Modern brutalities might sound a contradiction in terms. But new research shows despite international conventions banning torture, it has continued to flourish. Only nations and organizations across the world are turning more and more sophisticated to ensure that their horrendous punishments leave little visible scars.
Many of those subject to such devastating experiences seek asylum in UK. Even where torture leaves no visible effect, it could trigger a variety of serious mental health problems, according to Dr Nasir Warfa and his colleagues from the Queen Mary, University of London.
Their study of the asylum seekers detained at Oakington Immigration Centre in Cambridgeshire. showed that 17 per cent of people at the Centre reported that they were tortured in their home countries.
Some reported cases of physical methods of torture such as being beaten with blunt objects, barbed wire, or fire. Other physical torture included various types of stabbing, covering with sugar water then exposed to insects, burning, finger or toenail extraction and foreign objects placed under nails.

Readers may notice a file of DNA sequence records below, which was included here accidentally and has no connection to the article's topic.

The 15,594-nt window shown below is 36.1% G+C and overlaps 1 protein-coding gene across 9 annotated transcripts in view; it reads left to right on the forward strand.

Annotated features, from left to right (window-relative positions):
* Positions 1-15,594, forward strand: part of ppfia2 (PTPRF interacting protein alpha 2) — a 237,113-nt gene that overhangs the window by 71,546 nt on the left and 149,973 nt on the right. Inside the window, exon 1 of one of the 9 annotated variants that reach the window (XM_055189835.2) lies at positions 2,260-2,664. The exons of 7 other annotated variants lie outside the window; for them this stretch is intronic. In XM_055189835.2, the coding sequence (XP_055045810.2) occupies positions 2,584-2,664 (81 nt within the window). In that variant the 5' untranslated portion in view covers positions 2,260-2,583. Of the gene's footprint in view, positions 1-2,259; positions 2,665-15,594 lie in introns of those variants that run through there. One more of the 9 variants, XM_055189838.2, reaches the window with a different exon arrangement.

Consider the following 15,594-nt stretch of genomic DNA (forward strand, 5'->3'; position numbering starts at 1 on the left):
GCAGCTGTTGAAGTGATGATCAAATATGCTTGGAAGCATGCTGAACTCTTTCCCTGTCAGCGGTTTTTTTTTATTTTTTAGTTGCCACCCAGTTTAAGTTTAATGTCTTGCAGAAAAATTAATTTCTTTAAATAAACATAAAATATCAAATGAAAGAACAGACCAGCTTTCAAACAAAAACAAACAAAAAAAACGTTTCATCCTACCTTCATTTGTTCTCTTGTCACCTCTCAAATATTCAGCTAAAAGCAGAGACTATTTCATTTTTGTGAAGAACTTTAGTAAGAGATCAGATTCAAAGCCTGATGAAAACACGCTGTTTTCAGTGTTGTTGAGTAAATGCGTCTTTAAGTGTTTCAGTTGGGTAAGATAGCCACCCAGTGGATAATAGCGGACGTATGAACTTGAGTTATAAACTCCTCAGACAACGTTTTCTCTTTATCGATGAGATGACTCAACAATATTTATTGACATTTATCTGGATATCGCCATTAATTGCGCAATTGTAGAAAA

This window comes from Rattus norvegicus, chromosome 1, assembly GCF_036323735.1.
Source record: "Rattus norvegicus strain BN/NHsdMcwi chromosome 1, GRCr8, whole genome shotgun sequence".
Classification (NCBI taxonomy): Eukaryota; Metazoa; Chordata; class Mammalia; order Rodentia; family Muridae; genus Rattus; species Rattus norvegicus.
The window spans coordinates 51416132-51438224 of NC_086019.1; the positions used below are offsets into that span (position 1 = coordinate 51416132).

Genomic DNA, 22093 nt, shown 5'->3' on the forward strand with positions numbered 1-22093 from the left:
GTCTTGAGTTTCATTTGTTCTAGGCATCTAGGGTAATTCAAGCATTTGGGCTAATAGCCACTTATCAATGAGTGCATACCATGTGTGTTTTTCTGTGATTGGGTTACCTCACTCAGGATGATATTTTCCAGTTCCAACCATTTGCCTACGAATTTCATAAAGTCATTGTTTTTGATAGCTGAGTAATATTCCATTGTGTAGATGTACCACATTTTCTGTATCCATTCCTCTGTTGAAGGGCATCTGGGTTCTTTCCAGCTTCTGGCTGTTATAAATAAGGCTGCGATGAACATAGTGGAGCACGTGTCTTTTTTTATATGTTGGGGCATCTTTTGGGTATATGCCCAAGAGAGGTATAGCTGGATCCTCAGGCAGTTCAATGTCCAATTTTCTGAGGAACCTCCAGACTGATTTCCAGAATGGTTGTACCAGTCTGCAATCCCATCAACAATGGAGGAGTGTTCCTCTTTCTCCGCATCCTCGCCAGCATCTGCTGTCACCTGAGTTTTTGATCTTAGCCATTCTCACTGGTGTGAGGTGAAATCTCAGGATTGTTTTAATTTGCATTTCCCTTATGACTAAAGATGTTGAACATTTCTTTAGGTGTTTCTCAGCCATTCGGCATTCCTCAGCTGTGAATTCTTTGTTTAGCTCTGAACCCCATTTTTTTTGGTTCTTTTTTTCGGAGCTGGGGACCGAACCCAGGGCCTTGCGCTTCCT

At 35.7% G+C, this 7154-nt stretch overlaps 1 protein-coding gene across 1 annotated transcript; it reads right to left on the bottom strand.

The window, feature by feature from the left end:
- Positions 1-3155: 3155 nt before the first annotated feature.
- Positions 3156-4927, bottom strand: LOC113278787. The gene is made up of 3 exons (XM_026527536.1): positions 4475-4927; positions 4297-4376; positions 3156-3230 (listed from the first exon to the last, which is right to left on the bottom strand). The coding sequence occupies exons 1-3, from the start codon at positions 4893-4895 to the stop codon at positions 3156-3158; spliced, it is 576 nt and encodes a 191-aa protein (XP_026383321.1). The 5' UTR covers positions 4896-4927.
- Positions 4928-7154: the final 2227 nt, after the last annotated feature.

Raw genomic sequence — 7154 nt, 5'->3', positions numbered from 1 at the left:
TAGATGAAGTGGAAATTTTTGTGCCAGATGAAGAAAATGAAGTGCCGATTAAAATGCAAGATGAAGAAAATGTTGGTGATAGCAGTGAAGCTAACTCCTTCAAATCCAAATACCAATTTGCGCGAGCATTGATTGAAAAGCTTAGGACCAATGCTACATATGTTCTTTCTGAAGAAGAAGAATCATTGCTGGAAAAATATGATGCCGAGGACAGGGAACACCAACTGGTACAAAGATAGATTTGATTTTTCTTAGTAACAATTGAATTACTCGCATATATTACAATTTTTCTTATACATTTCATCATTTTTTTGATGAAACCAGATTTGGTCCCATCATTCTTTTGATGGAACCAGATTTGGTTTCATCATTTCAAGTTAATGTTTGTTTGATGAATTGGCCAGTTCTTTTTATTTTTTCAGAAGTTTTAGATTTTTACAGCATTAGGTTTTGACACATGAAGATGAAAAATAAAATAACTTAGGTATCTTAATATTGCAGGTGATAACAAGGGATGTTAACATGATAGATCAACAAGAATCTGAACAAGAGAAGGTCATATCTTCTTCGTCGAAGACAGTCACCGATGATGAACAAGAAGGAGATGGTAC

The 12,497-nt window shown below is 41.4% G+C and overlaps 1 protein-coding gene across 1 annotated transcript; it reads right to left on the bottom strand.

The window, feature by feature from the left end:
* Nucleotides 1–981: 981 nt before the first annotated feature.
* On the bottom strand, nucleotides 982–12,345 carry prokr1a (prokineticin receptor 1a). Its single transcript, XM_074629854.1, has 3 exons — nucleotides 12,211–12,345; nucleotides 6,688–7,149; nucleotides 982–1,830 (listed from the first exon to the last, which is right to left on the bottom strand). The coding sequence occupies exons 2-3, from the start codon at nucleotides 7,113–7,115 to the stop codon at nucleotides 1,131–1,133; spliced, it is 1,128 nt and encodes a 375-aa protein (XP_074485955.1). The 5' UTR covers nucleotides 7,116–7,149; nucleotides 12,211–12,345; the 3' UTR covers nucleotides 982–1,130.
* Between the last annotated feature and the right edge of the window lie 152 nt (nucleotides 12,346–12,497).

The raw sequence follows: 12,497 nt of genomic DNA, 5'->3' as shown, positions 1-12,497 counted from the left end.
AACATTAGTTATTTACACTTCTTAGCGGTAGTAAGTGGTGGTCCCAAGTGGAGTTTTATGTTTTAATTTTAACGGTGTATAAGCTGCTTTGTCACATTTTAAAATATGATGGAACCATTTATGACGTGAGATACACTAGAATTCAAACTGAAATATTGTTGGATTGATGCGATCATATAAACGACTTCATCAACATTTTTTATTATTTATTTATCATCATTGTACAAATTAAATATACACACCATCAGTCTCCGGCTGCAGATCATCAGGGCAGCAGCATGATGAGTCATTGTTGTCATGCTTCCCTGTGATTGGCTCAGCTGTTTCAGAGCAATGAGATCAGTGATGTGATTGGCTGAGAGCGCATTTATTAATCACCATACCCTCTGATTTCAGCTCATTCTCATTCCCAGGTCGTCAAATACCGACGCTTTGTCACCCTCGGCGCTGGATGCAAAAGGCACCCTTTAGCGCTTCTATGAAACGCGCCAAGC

Others experienced sexual torture including rape, forced bestiality, genital mutilation and forced abortion. Others still were suffocated or immersed in water, or forced to witness rape, violence or murder.
The majority of those who reported such incidents were fleeing African countries. Others had come from Asia, the Middle East and Europe.
"The torture reported by these people is horrific," said Kate Izycki, Senior Nurse who specialises in Transcultural Psychiatry. "This highlights that the use of torture continues and that the perpetrators are finding more elaborate methods; some of which often leave no physical mark."
Dr Warfa's previous research has shown that victims of torture are highly likely to suffer from severe mental health problems including post-traumatic stress disorder, depression, anxiety and feeling suicidal.
He adds: "Finding yourself in a foreign country where you must negotiate a difficult asylum system, where you cannot work and where you may not be able to speak the language would be difficult for anyone. Then add mental health problems caused by torture and the ever-present possibility of deportation".
"This new study clearly shows that we need to identify and address the health needs of those who have fled to the UK following torture in their home countries."